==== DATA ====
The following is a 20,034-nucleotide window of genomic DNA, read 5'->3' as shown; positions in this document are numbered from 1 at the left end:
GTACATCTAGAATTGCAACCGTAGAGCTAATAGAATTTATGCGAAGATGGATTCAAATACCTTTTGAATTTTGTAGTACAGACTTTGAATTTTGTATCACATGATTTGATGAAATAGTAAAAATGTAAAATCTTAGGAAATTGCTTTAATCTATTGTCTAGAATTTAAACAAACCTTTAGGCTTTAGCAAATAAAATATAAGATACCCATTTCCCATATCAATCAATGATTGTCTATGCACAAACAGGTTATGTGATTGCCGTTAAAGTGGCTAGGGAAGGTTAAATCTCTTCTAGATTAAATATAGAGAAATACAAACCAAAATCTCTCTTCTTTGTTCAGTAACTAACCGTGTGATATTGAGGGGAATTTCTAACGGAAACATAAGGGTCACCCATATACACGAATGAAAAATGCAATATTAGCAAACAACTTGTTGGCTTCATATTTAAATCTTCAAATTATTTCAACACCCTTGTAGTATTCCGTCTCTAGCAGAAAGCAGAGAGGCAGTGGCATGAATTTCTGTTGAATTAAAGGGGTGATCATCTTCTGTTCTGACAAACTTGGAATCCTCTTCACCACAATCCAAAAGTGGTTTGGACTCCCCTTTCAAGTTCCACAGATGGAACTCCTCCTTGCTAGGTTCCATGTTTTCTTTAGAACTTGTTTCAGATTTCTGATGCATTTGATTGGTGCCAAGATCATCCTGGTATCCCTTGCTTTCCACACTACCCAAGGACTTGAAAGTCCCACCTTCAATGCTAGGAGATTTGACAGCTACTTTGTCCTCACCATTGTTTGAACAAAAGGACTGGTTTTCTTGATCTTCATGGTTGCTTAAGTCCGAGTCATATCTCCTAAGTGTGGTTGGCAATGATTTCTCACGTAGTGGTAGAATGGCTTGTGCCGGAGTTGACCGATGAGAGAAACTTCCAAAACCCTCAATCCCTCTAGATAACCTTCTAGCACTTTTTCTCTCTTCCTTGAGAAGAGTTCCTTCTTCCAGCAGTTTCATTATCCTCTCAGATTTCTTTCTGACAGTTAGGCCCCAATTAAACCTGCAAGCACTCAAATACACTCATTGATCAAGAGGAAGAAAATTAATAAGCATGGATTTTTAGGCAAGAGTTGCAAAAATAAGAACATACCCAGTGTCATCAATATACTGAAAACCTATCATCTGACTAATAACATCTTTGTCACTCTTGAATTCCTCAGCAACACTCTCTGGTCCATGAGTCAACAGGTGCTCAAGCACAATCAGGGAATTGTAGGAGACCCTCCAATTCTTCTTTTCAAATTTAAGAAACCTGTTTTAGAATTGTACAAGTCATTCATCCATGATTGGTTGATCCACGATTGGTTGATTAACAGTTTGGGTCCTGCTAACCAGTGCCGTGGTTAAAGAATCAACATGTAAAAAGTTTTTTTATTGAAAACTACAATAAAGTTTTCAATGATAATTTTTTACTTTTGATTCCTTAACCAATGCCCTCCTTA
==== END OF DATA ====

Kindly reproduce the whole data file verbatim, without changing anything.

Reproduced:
The following is a 20,034-nucleotide window of genomic DNA, read 5'->3' as shown; positions in this document are numbered from 1 at the left end:
GTACATCTAGAATTGCAACCGTAGAGCTAATAGAATTTATGCGAAGATGGATTCAAATACCTTTTGAATTTTGTAGTACAGACTTTGAATTTTGTATCACATGATTTGATGAAATAGTAAAAATGTAAAATCTTAGGAAATTGCTTTAATCTATTGTCTAGAATTTAAACAAACCTTTAGGCTTTAGCAAATAAAATATAAGATACCCATTTCCCATATCAATCAATGATTGTCTATGCACAAACAGGTTATGTGATTGCCGTTAAAGTGGCTAGGGAAGGTTAAATCTCTTCTAGATTAAATATAGAGAAATACAAACCAAAATCTCTCTTCTTTGTTCAGTAACTAACCGTGTGATATTGAGGGGAATTTCTAACGGAAACATAAGGGTCACCCATATACACGAATGAAAAATGCAATATTAGCAAACAACTTGTTGGCTTCATATTTAAATCTTCAAATTATTTCAACACCCTTGTAGTATTCCGTCTCTAGCAGAAAGCAGAGAGGCAGTGGCATGAATTTCTGTTGAATTAAAGGGGTGATCATCTTCTGTTCTGACAAACTTGGAATCCTCTTCACCACAATCCAAAAGTGGTTTGGACTCCCCTTTCAAGTTCCACAGATGGAACTCCTCCTTGCTAGGTTCCATGTTTTCTTTAGAACTTGTTTCAGATTTCTGATGCATTTGATTGGTGCCAAGATCATCCTGGTATCCCTTGCTTTCCACACTACCCAAGGACTTGAAAGTCCCACCTTCAATGCTAGGAGATTTGACAGCTACTTTGTCCTCACCATTGTTTGAACAAAAGGACTGGTTTTCTTGATCTTCATGGTTGCTTAAGTCCGAGTCATATCTCCTAAGTGTGGTTGGCAATGATTTCTCACGTAGTGGTAGAATGGCTTGTGCCGGAGTTGACCGATGAGAGAAACTTCCAAAACCCTCAATCCCTCTAGATAACCTTCTAGCACTTTTTCTCTCTTCCTTGAGAAGAGTTCCTTCTTCCAGCAGTTTCATTATCCTCTCAGATTTCTTTCTGACAGTTAGGCCCCAATTAAACCTGCAAGCACTCAAATACACTCATTGATCAAGAGGAAGAAAATTAATAAGCATGGATTTTTAGGCAAGAGTTGCAAAAATAAGAACATACCCAGTGTCATCAATATACTGAAAACCTATCATCTGACTAATAACATCTTTGTCACTCTTGAATTCCTCAGCAACACTCTCTGGTCCATGAGTCAACAGGTGCTCAAGCACAATCAGGGAATTGTAGGAGACCCTCCAATTCTTCTTTTCAAATTTAAGAAACCTGTTTTAGAATTGTACAAGTCATTCATCCATGATTGGTTGATCCACGATTGGTTGATTAACAGTTTGGGTCCTGCTAACCAGTGCCGTGGTTAAAGAATCAACATGTAAAAAGTTTTTTTATTGAAAACTACAATAAAGTTTTCAATGATAATTTTTTACTTTTGATTCCTTAACCAATGCCCTCCTTA